US-China Relations: Cyber Espionage and Cultural Bias

US-China Relations: Cyber Espionage and Cultural Bias

Clay Wilson (American Public University System, USA) and Nicole Drumhiller (American Public University System, USA)
DOI: 10.4018/978-1-4666-9661-7.ch002
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Abstract

It is assumed by most observers that China is copying or stealing vast amounts of intellectual property from US military and private industry through its cyber espionage activities, and then sharing that information with state-owned industries, giving them unfair economic advantages. The US also conducts cyber espionage against China and other nations, but chooses to not share the vast collections of intellectual property and data with its own domestic industries. By choosing not to do the same thing as China, the US may be placing itself at an economic disadvantage, and may also mistakenly be accusing China of threatening cyber warfare. What is needed is a clearer understanding of differences in national cultures that contribute to intolerance between the US and China when it comes to economics, threats of war, and the evolving new role of cyber espionage.
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Introduction

In recent years relations between the United States and China have become strained over alleged instances of cyber related intellectual property theft and espionage. According to officials within the US Government, “The Chinese government has a national policy of economic espionage in cyberspace…”, and, “…the Chinese are the world’s most active and persistent practitioners of cyber espionage today.” (McConnell, Chertoff, & Lynn, 2012). Some government officials believe that China’s masses are simply hungry for economic advancement and that by stealing intellectual property (IP), China can quickly create products that are cheaper than similar items produced in the US and elsewhere. These officials warn that, over the next decade, cyber espionage could have a catastrophic impact on the US economy and global competitiveness (McConnell et al., 2012). Other U.S. military and business officials believe that China has a long-term goal of “preemptive reconnaissance” intended to surpass the US economy and also affect US military planning (Thomas, 2010; Dilanian, 2011).

Former Attorney General Eric Holder reportedly stated that China has been actively hacking Westinghouse, US Steel, Alcoa and more than 60 other companies for half a decade (Hu, 2014). The McAfee security company stated in a February 2013 report that China has launched “coordinated covert and targeted cyber-attacks” against global oil, energy, and petrochemical companies since November 2009 (Barron-Lopez, 2014). U.S. officials have commented that Chinese cyber espionage is done to benefit its state owned companies. This characteristic is seen as outside the traditional bounds of espionage done for national security reasons (Michaels, 2014). Targets for cyber espionage also appear to align with China’s stated economic and strategic directives. For example, in recent years the National Security Agency (NSA) and international groups watched as a group of privately employed engineers based in Guangzhou in southern China copied technology and blueprints for missile, satellite, space, and nuclear propulsion systems from businesses in the United States, Canada, Europe, Russia and Africa (Sanger & Perlroth, 2014). A clear distinction of Chinese behavior is that it blurs the lines between traditional espionage done for national security purposes, and economic theft of intellectual property directed against government and business entities. Defense consultant and author James Farwell reportedly stated in March 2013 that while espionage is not against international law, the theft and infringement of intellectual property is. Farwell even suggests that the situation is so egregious that the U.S. should initiate a case against China under the Trade Related Aspects of Intellectual Property Rights (TRIPS) agreement, stating that “…legal proceedings that found China guilty of intellectual-property theft or infringement, could render it liable for billions of dollars in compensation, expose it to multinational economic sanctions and cause it to be branded a pirate state” (McGregor, 2013).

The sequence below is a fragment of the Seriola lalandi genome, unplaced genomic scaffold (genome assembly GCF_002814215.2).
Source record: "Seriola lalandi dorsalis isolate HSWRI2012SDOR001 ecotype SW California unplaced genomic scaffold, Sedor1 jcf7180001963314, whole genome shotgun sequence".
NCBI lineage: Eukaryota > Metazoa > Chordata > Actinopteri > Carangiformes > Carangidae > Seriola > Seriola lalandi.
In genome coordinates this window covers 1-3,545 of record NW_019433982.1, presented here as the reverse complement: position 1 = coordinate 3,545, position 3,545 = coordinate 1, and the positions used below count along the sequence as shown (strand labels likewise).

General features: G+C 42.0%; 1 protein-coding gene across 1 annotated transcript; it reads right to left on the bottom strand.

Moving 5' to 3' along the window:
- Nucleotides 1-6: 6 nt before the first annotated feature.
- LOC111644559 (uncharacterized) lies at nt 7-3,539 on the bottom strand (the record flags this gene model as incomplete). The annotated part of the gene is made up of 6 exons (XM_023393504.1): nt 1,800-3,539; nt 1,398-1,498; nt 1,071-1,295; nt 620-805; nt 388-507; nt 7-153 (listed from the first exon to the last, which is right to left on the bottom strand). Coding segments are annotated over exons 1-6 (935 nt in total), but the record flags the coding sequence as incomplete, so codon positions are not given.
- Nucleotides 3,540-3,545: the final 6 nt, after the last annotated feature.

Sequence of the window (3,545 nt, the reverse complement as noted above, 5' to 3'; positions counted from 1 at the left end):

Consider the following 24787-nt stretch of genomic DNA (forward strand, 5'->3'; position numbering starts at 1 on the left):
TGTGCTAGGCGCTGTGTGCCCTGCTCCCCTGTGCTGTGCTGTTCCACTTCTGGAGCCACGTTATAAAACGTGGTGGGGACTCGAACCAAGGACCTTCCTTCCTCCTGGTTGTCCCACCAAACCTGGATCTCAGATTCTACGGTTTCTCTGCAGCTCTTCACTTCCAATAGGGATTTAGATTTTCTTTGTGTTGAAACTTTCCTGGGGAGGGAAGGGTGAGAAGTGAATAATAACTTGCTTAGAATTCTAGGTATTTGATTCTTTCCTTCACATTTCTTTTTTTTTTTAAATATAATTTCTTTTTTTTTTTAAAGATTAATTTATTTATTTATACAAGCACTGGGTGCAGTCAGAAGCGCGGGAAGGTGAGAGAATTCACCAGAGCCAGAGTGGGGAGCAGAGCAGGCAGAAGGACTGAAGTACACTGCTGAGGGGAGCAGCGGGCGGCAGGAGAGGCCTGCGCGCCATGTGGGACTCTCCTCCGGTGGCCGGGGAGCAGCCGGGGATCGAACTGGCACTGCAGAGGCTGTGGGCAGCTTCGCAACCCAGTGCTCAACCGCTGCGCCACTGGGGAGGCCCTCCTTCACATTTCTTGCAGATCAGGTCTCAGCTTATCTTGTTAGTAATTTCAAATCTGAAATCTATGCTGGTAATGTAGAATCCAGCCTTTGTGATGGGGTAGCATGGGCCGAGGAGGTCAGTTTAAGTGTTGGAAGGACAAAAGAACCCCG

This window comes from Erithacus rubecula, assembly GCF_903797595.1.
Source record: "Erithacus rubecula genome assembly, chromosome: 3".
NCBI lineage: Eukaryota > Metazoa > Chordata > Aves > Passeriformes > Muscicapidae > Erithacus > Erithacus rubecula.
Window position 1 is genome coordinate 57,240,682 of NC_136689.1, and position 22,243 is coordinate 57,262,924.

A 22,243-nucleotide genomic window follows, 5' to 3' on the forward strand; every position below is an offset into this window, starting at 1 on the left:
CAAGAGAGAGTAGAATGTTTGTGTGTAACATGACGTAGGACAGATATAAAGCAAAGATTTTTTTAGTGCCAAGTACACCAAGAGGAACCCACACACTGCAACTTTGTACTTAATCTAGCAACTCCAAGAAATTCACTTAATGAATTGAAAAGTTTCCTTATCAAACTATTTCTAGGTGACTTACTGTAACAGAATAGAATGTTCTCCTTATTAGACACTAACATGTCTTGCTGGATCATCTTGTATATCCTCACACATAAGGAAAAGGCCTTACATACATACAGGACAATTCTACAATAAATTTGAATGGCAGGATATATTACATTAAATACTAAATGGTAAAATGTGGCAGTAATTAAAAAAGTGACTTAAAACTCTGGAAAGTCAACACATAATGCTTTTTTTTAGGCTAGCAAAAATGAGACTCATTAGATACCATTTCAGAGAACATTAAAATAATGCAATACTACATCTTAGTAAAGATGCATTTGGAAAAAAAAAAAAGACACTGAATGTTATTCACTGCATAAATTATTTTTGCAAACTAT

Grievances over cyber espionage are also directed by China against the US and other countries. In particular, Beijing has accused the US of hacking its systems, claiming that Washington has long used the Internet to steal secrets. Reportedly, NSA monitored communications of top Huawei business executives looking for evidence of ties to the Chinese government and military. Huawei is based in China and is a global telecom company that ranks third to Apple and Samsung as a producer of mobile phones. The objective of the NSA surveillance program reportedly was to exploit Huawei’s technology so that when the company sold equipment to other countries — including both US allies and other potentially hostile nations— the NSA could later choose to roam through their computer and telephone networks to conduct surveillance and, if ordered by the president, conduct offensive cyber operations. Recent news reports also describe cyber surveillance programs such as “PRISM” where the NSA, as part of its Signals Intelligence (SIGINT) mission, collected metadata for all telecommunications messages that transited the US involving foreign senders or receivers. In addition, the NSA reportedly has an electronic spying organization called the Tailored Access Operations, which has a mission to gather intelligence by specifically penetrating computers and telecommunications systems in China and other countries (Aid, 2013).

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